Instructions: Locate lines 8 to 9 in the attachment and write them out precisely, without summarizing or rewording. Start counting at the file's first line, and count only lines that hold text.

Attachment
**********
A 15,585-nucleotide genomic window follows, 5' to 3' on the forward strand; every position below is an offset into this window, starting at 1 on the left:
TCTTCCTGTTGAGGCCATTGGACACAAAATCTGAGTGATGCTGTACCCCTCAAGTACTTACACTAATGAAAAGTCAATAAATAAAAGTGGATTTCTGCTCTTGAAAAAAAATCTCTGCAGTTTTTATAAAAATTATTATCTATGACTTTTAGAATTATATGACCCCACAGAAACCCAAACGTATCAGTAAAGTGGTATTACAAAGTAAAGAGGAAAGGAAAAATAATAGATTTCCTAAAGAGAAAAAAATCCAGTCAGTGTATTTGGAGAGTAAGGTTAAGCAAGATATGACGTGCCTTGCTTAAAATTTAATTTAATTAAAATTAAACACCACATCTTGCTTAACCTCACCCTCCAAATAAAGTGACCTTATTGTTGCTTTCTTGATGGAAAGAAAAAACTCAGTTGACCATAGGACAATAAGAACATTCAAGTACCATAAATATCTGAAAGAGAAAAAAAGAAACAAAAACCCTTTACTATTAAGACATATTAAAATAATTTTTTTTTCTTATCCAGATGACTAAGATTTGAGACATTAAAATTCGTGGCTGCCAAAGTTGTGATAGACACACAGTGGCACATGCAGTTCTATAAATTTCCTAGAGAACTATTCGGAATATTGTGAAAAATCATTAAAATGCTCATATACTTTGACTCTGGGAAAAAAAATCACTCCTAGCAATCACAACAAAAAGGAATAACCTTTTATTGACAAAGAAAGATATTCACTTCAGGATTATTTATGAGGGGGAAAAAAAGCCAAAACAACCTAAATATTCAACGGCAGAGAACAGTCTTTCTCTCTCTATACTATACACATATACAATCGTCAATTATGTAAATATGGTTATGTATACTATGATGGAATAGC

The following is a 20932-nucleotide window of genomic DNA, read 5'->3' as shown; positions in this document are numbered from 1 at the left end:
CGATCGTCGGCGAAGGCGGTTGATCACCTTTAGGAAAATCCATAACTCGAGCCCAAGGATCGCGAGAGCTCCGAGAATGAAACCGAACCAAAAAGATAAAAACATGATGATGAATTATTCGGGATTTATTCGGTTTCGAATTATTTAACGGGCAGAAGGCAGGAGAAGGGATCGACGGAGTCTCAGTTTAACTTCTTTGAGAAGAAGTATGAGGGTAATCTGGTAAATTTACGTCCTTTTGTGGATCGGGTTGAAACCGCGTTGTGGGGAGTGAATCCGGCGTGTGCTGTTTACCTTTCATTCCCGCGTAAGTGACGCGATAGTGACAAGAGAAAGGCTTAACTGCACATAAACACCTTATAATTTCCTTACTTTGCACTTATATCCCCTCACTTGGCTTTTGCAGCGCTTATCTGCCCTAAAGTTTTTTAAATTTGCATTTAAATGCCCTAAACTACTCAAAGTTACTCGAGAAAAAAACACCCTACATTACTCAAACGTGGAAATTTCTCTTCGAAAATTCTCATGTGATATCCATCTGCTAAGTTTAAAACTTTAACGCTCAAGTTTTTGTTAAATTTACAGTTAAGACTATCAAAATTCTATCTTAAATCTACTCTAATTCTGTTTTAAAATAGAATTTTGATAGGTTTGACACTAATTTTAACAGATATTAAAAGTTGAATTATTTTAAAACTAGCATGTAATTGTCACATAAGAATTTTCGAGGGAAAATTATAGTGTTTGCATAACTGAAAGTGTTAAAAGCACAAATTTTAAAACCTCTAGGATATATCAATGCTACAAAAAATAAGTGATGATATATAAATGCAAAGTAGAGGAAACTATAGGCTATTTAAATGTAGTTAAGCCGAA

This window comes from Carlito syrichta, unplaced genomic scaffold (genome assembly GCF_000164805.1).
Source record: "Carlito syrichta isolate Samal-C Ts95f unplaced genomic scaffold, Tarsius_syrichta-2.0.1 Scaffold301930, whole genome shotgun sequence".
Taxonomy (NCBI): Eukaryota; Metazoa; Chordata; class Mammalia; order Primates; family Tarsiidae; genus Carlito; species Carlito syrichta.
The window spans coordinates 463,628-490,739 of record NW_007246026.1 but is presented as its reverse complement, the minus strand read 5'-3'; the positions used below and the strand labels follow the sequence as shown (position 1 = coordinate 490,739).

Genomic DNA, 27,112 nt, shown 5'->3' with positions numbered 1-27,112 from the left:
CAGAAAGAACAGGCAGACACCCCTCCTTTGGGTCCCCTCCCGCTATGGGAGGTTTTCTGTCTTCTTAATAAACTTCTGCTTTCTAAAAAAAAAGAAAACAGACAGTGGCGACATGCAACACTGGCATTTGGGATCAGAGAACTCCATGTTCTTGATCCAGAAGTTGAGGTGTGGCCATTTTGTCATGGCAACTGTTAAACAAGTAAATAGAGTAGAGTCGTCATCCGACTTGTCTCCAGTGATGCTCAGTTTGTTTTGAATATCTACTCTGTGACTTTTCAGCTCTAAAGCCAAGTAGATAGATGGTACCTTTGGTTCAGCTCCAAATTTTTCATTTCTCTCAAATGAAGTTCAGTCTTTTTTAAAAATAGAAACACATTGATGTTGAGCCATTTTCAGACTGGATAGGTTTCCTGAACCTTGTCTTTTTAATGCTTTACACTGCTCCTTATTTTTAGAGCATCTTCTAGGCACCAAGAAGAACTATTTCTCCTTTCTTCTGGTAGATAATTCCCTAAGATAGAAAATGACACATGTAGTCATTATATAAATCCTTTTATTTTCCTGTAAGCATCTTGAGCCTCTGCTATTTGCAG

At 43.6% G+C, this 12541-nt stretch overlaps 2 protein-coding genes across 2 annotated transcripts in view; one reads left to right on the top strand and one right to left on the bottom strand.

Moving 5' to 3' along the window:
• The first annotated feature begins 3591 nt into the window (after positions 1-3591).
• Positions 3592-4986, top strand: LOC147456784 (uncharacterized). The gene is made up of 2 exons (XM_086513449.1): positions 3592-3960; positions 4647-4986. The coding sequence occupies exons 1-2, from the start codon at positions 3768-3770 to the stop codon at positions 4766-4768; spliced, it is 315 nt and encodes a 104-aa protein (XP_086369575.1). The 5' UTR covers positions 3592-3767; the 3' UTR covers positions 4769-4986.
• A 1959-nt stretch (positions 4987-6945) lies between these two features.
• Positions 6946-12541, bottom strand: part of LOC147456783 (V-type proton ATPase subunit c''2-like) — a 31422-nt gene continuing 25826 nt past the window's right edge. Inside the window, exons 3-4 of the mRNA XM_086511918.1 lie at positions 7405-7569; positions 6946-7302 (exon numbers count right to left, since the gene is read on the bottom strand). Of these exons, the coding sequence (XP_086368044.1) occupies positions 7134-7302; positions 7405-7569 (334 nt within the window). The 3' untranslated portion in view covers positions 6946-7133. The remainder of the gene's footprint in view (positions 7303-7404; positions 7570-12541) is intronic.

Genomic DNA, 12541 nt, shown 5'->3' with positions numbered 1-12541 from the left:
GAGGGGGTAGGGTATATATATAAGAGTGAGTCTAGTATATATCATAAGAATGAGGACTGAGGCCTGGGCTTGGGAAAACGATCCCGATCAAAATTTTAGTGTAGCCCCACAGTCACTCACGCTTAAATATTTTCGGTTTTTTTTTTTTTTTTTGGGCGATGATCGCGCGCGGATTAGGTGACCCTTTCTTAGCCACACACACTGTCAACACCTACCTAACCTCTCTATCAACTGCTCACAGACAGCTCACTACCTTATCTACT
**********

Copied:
The window spans coordinates 463,628-490,739 of record NW_007246026.1 but is presented as its reverse complement, the minus strand read 5'-3'; the positions used below and the strand labels follow the sequence as shown (position 1 = coordinate 490,739).

Genomic DNA, 27,112 nt, shown 5'->3' with positions numbered 1-27,112 from the left: